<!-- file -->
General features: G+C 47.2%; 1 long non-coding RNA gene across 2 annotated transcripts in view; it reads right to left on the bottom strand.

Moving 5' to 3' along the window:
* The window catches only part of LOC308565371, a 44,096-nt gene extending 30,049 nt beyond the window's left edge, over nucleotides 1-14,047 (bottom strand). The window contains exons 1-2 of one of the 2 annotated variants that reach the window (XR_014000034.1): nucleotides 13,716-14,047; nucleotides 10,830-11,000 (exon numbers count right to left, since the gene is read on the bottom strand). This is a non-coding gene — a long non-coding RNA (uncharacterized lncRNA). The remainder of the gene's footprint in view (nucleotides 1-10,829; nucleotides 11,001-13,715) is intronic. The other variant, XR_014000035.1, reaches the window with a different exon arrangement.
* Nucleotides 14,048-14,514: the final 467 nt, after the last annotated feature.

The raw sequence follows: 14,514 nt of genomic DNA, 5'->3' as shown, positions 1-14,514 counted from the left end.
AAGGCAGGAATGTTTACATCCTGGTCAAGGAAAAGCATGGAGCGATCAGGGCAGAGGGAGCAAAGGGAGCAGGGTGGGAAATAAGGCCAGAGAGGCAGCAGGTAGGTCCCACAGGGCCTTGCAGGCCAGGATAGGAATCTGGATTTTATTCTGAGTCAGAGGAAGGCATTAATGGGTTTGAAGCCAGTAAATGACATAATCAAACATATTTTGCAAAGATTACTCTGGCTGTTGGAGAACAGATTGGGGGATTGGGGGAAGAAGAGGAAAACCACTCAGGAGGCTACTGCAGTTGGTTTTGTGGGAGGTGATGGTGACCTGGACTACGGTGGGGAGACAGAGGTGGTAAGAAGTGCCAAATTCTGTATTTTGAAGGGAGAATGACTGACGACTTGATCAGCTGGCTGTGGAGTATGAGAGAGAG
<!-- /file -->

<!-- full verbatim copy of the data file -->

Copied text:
General features: G+C 47.2%; 1 long non-coding RNA gene across 2 annotated transcripts in view; it reads right to left on the bottom strand.

Moving 5' to 3' along the window:
* The window catches only part of LOC308565371, a 44,096-nt gene extending 30,049 nt beyond the window's left edge, over nucleotides 1-14,047 (bottom strand). The window contains exons 1-2 of one of the 2 annotated variants that reach the window (XR_014000034.1): nucleotides 13,716-14,047; nucleotides 10,830-11,000 (exon numbers count right to left, since the gene is read on the bottom strand). This is a non-coding gene — a long non-coding RNA (uncharacterized lncRNA). The remainder of the gene's footprint in view (nucleotides 1-10,829; nucleotides 11,001-13,715) is intronic. The other variant, XR_014000035.1, reaches the window with a different exon arrangement.
* Nucleotides 14,048-14,514: the final 467 nt, after the last annotated feature.

The raw sequence follows: 14,514 nt of genomic DNA, 5'->3' as shown, positions 1-14,514 counted from the left end.
AAGGCAGGAATGTTTACATCCTGGTCAAGGAAAAGCATGGAGCGATCAGGGCAGAGGGAGCAAAGGGAGCAGGGTGGGAAATAAGGCCAGAGAGGCAGCAGGTAGGTCCCACAGGGCCTTGCAGGCCAGGATAGGAATCTGGATTTTATTCTGAGTCAGAGGAAGGCATTAATGGGTTTGAAGCCAGTAAATGACATAATCAAACATATTTTGCAAAGATTACTCTGGCTGTTGGAGAACAGATTGGGGGATTGGGGGAAGAAGAGGAAAACCACTCAGGAGGCTACTGCAGTTGGTTTTGTGGGAGGTGATGGTGACCTGGACTACGGTGGGGAGACAGAGGTGGTAAGAAGTGCCAAATTCTGTATTTTGAAGGGAGAATGACTGACGACTTGATCAGCTGGCTGTGGAGTATGAGAGAGAG